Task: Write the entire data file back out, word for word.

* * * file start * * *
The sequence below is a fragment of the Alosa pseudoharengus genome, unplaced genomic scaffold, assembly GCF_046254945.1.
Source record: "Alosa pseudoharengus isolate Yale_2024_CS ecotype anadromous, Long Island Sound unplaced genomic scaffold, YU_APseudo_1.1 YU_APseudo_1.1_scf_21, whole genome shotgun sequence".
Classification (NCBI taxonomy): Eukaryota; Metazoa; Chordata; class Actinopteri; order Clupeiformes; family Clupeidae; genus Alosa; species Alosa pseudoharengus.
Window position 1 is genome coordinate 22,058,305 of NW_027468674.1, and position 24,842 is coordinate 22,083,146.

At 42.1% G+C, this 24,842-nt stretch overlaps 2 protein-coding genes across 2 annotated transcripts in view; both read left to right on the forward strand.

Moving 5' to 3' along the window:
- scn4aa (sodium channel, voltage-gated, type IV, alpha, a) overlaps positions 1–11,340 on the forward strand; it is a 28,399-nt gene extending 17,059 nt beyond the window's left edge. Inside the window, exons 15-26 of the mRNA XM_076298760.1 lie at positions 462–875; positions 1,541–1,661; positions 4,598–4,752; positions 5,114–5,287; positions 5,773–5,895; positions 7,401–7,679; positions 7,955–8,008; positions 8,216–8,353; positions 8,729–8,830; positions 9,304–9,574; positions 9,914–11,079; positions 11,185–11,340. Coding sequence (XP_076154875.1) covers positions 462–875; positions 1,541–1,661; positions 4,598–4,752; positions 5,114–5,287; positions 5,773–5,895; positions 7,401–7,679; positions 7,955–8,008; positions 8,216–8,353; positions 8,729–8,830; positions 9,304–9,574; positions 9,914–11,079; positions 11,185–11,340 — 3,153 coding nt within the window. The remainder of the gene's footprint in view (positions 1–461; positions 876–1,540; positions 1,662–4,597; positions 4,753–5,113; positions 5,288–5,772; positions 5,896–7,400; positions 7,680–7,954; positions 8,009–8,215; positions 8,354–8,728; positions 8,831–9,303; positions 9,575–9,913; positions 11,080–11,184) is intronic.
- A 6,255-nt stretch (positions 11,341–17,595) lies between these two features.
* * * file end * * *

The sequence below is a fragment of the Alosa pseudoharengus genome, unplaced genomic scaffold, assembly GCF_046254945.1.
Source record: "Alosa pseudoharengus isolate Yale_2024_CS ecotype anadromous, Long Island Sound unplaced genomic scaffold, YU_APseudo_1.1 YU_APseudo_1.1_scf_21, whole genome shotgun sequence".
Classification (NCBI taxonomy): Eukaryota; Metazoa; Chordata; class Actinopteri; order Clupeiformes; family Clupeidae; genus Alosa; species Alosa pseudoharengus.
Window position 1 is genome coordinate 22,058,305 of NW_027468674.1, and position 24,842 is coordinate 22,083,146.

At 42.1% G+C, this 24,842-nt stretch overlaps 2 protein-coding genes across 2 annotated transcripts in view; both read left to right on the forward strand.

Moving 5' to 3' along the window:
- scn4aa (sodium channel, voltage-gated, type IV, alpha, a) overlaps positions 1–11,340 on the forward strand; it is a 28,399-nt gene extending 17,059 nt beyond the window's left edge. Inside the window, exons 15-26 of the mRNA XM_076298760.1 lie at positions 462–875; positions 1,541–1,661; positions 4,598–4,752; positions 5,114–5,287; positions 5,773–5,895; positions 7,401–7,679; positions 7,955–8,008; positions 8,216–8,353; positions 8,729–8,830; positions 9,304–9,574; positions 9,914–11,079; positions 11,185–11,340. Coding sequence (XP_076154875.1) covers positions 462–875; positions 1,541–1,661; positions 4,598–4,752; positions 5,114–5,287; positions 5,773–5,895; positions 7,401–7,679; positions 7,955–8,008; positions 8,216–8,353; positions 8,729–8,830; positions 9,304–9,574; positions 9,914–11,079; positions 11,185–11,340 — 3,153 coding nt within the window. The remainder of the gene's footprint in view (positions 1–461; positions 876–1,540; positions 1,662–4,597; positions 4,753–5,113; positions 5,288–5,772; positions 5,896–7,400; positions 7,680–7,954; positions 8,009–8,215; positions 8,354–8,728; positions 8,831–9,303; positions 9,575–9,913; positions 11,080–11,184) is intronic.
- A 6,255-nt stretch (positions 11,341–17,595) lies between these two features.